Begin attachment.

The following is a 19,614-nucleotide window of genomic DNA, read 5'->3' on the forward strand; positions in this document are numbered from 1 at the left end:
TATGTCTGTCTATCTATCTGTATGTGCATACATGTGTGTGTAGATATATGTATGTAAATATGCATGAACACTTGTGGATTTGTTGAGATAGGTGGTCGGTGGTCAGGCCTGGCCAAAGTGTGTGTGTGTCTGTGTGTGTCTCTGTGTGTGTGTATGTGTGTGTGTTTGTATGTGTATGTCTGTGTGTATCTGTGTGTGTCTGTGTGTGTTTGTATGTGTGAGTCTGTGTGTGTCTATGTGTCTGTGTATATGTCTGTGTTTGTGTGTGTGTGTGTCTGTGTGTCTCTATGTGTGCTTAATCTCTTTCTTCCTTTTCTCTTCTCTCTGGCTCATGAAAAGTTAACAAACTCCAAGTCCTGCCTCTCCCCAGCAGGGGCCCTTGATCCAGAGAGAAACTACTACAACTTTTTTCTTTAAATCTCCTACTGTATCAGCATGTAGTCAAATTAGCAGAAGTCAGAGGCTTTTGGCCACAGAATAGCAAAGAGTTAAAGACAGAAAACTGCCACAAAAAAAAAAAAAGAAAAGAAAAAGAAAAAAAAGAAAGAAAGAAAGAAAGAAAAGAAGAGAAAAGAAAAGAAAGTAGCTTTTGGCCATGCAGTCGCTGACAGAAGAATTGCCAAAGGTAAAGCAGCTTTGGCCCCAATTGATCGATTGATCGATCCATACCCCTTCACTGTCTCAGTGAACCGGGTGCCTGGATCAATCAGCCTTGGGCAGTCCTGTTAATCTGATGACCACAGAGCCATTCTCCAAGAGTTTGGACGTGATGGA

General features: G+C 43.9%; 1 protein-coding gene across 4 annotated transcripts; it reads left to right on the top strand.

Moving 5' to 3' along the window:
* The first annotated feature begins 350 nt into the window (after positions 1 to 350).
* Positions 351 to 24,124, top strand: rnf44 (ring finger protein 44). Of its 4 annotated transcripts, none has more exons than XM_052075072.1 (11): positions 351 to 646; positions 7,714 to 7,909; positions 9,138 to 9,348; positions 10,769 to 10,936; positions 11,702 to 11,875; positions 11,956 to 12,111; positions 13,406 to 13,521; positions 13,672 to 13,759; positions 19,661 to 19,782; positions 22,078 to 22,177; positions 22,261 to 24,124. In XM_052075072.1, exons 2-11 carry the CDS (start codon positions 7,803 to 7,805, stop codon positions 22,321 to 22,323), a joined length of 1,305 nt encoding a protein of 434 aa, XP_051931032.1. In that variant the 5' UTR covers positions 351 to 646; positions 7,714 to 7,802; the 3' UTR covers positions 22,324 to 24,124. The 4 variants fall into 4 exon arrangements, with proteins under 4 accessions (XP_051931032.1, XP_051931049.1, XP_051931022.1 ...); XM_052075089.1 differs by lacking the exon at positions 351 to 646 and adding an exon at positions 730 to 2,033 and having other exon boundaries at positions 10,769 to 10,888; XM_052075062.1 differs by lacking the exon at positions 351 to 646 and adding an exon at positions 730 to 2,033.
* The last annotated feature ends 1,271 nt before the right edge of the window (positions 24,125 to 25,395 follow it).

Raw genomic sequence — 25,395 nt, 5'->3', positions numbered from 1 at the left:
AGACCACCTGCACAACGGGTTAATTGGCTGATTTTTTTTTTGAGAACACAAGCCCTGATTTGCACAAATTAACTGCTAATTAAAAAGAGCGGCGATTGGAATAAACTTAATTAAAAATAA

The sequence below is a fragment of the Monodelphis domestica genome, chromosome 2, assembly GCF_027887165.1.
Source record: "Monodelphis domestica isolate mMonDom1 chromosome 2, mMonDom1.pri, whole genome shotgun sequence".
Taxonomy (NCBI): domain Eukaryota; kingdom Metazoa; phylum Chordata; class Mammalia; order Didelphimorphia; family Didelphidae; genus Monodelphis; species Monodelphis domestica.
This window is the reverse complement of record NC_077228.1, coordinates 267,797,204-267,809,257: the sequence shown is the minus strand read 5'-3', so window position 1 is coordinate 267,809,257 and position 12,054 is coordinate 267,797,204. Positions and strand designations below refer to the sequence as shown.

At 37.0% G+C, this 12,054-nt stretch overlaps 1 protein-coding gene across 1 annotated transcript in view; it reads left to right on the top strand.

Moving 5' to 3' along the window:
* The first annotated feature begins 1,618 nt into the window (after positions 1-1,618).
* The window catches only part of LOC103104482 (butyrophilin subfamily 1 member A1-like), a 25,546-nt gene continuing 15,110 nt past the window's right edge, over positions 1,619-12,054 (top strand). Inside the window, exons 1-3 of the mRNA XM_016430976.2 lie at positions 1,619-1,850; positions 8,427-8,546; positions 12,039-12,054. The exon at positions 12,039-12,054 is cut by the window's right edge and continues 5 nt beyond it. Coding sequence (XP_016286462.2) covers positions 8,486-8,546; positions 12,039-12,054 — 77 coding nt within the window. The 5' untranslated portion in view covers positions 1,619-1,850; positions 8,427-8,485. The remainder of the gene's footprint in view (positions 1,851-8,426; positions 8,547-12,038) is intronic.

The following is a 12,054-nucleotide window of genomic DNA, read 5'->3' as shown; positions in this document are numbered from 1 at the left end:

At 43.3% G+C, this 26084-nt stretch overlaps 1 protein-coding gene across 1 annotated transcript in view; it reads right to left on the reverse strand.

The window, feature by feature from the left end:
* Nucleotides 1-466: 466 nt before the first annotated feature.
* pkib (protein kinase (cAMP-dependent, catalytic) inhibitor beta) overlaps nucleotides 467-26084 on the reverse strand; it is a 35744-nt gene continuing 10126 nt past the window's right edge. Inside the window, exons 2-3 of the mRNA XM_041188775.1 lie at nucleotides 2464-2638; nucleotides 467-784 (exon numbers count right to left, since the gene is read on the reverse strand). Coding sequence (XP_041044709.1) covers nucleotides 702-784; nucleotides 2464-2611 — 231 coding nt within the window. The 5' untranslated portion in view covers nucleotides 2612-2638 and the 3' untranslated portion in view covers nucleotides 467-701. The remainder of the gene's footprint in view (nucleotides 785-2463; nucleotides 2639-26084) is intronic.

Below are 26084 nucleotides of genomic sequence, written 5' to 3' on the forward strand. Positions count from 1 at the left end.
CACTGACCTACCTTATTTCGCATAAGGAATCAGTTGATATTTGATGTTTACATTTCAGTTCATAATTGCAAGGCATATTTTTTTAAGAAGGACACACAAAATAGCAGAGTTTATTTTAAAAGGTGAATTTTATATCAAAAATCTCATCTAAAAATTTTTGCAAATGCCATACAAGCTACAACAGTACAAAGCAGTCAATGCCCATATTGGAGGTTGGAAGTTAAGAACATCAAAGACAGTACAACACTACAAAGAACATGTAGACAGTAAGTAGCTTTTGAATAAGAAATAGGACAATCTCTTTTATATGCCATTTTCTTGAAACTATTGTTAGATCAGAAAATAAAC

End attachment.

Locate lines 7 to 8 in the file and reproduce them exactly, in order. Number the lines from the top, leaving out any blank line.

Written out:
* The last annotated feature ends 1,271 nt before the right edge of the window (positions 24,125 to 25,395 follow it).

Raw genomic sequence — 25,395 nt, 5'->3', positions numbered from 1 at the left: